We knew we had the house for good…well, honestly, we were holding our breath the whole time, but we were pretty sure we had it about 2 weeks before we closed. It was a little disheartening because we kept having optimistic dates that would come and go. “Maybe we’ll be able to close before the wedding!!! …Maybe we’ll be able to close by the time we get back from the honeymoon!! …Maybe we’ll be able to close by the time my apartment lease is up! …Maybe we’ll be able to close before school starts. …we’re never going to close, are we?” And April to October sounds bad, but we put in the offer mid-April, closed Sept. 30, and moved in Oct. 2. It’s not great, but it’s not like it was a whole 6 or 7 months.

That said, our realtor said that it was one of the top 3 most stressful house buying experiences she’s ever had, and she’s been in the business a long time. It can only go up from there! I can’t imagine you’ll have people as incompetent as those.

That whole thing sounds nerve wracking! I can see why you don’t think looking at homes is fun.

So…if you don’t mind answering, I have lots of questions on the short sale process as one of my favorites (so far) is a short sale. Since you got it at appraised value, did really even you save money on the house by going with a short sale? Or was it just that’s what you needed to do the short sale to get the exact home you wanted? And while you were waiting for the final decisions and the closing, did you keep looking at other homes just in case it didn’t work out?

There’s no guarantee that we would have gotten it at appraised value. Either we would have had to come up with the money ourselves to make up the difference OR we would have had to drop out and keep looking. The fact that the bank decided to let us amend our offer to the appraisal value told us that they really just wanted to make at least some of the money back on the house and not foreclose. This was right around the time the market was starting to recover, but the previous owners bought pretty much at the height of the bubble, so they got snowed.

We didn’t keep looking. We figured that if we did, we would be driving ourselves nuts and that wasn’t conducive to our sanity. In terms of getting the “exact” home we wanted…well, we were both teachers (I’m now a SAHM) and we needed to make sure we could get a place that we could afford on one salary just in case, which substantially limited the number of houses. There were still issues that we had/have with the house, but we can deal with them because we need to and they’re not super major.

Would we have been able to find another place that wasn’t a short sale that we could afford? Yes. Would it have been cheaper? Probably not, but that has more to do with what was available. Would we do it again? I don’t know. I would be willing to do another short sale (and would be a little better prepared for what to expect), and I love the location and really like our little house, but I don’t know if I would put myself through this particular brand of hell again.

Thanks for sharing more details about your experience with purchasing a short sale. :slight_smile:

haha. We have a cemetery we can see from our back yard. It’s not as in your face as what you describe, but they do make quiet neighbors. Our elderly neighbor just died and now my kids know that she is no longer in the house next door, but in the yard behind us. :slight_smile: (and praying her soul is in heaven)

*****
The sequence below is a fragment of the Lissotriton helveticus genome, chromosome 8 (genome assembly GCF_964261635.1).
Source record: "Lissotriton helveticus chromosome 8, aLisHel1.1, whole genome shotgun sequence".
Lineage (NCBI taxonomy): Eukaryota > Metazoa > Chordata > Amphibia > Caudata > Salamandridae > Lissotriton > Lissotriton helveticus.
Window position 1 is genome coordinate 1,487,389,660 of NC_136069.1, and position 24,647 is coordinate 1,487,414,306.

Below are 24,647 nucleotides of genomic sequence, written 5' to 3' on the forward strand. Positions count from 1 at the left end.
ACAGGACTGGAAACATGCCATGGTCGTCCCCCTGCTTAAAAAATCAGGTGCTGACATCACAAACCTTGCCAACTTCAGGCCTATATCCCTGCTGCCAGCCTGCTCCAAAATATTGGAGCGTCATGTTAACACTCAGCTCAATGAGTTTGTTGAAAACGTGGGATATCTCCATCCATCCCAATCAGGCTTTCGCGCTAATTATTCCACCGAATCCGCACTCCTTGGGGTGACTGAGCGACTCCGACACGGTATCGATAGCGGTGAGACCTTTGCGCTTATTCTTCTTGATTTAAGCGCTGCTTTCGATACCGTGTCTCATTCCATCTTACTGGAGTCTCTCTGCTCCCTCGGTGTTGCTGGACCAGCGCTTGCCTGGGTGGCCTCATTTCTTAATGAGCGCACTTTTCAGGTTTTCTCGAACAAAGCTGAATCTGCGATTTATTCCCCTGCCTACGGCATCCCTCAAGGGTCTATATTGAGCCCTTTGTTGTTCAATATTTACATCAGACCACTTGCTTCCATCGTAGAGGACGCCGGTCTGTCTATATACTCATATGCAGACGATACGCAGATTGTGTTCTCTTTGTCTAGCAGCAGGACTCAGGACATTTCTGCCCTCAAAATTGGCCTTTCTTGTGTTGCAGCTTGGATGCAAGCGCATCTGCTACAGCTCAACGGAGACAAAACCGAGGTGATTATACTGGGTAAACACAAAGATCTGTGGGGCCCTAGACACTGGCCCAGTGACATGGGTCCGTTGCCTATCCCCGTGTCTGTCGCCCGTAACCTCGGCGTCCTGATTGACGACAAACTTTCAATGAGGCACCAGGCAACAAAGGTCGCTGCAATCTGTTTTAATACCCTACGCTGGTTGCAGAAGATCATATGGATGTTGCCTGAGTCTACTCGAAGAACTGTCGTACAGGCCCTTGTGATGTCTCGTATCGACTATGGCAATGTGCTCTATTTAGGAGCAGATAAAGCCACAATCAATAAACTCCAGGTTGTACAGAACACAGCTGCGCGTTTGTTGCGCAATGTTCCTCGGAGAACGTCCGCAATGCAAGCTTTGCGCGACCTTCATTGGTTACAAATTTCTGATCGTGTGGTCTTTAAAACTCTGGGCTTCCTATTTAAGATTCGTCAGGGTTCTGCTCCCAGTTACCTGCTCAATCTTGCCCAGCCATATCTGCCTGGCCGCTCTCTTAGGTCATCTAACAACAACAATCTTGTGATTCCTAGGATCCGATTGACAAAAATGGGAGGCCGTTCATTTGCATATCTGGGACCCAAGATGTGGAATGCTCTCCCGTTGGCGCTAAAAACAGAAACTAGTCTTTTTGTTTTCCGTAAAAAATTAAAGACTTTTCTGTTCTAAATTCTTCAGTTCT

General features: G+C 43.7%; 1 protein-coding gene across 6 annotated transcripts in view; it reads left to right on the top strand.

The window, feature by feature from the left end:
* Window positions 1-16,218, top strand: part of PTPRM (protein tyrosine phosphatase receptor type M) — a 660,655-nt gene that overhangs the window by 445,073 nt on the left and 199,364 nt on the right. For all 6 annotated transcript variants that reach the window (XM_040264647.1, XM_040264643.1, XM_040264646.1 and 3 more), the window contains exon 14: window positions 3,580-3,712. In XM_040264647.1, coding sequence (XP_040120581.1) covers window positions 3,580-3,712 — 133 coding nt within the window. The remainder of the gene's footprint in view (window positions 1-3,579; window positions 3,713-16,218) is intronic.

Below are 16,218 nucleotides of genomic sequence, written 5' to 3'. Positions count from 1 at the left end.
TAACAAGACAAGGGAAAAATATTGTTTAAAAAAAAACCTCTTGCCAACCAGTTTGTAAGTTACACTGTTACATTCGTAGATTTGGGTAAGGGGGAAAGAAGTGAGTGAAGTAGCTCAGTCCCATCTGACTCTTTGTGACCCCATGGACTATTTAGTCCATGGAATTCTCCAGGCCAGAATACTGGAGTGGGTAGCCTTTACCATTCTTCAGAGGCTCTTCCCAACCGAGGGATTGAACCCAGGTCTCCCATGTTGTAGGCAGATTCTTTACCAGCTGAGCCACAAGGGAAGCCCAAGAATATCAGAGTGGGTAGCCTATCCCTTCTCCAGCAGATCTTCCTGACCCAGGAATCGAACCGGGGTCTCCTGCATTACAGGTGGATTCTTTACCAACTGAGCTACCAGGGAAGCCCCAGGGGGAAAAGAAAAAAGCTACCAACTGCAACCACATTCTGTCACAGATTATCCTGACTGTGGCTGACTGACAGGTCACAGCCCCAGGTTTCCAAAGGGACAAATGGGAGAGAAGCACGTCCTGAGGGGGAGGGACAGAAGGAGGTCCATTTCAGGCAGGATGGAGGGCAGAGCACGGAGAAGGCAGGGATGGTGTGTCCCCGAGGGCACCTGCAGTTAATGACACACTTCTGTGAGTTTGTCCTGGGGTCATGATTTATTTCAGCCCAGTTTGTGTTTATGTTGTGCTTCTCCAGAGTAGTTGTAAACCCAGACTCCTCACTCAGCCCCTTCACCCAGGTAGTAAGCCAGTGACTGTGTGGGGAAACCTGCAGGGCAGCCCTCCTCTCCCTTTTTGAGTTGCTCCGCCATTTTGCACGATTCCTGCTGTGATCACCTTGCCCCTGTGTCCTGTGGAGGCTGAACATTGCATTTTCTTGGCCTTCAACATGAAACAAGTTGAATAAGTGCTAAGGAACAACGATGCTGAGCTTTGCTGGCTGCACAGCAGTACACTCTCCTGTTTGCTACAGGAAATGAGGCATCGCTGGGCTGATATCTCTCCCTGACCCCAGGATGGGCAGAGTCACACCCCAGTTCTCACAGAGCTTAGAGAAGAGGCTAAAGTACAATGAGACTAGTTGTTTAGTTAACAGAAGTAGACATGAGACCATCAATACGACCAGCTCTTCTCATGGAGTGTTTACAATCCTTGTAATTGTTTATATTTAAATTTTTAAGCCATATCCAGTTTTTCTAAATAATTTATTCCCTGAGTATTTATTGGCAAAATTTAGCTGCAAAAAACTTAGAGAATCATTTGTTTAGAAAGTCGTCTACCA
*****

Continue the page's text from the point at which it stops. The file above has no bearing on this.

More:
Gardens, we are contemplating a move. We are keeping in our school district and want to be in either walking distance to our church or to the high school. Keeping in a good school district is wise, even if you have no one attending the school. It keeps the property value higher and keeps ones options open.

Our funny moving story is one to do with a novena to St. Theresa the Little Flower. After we finished praying the novena, my husband previewed some houses for us. He was keeping an eye out for roses, just in case. As he looked at over 20 houses, ALL the homes had roses, but one house!..it was 2 days after St. Valentine’s Day!! :p:D

Ours is an interesting story.

My husband and I were dating and had been together for almost two years. He had tried to apply for a loan when I was away for military training but was told to clean up a couple of things on his credit.

He spent that year cleaning up his credit and got to the point where he was good to apply again.

By this point I had discovered I was pregnant, we got engaged and started planning for a baby and a wedding. On a whim…he went through USAA to apply for a housing loan. We were accepted and started preparing to house hunt and make the biggest purchase of our lives on top of everything else.
We also started RCIA at the same time.

Every Saturday for 3 months we devoted time to house hunting. Every Sunday was Church in the morning, immediately head to RCIA, lunch and then looking at at least one other house.

We had specifics…but I like to call them practical specifics. We wanted a fenced-in back yard, we wanted a fire place, we wanted a Cape style house, we wanted gas heat and preferably two floors…and I wanted a dish washer (I had never had a dishwasher in my entire life and I told my husband this was an absolute non-negotiable and him telling me he’d buy me one if the house didn’t have one wasn’t good enough…my dad told my mom the same thing and it never happened). All within our price range and located in a certain section of town.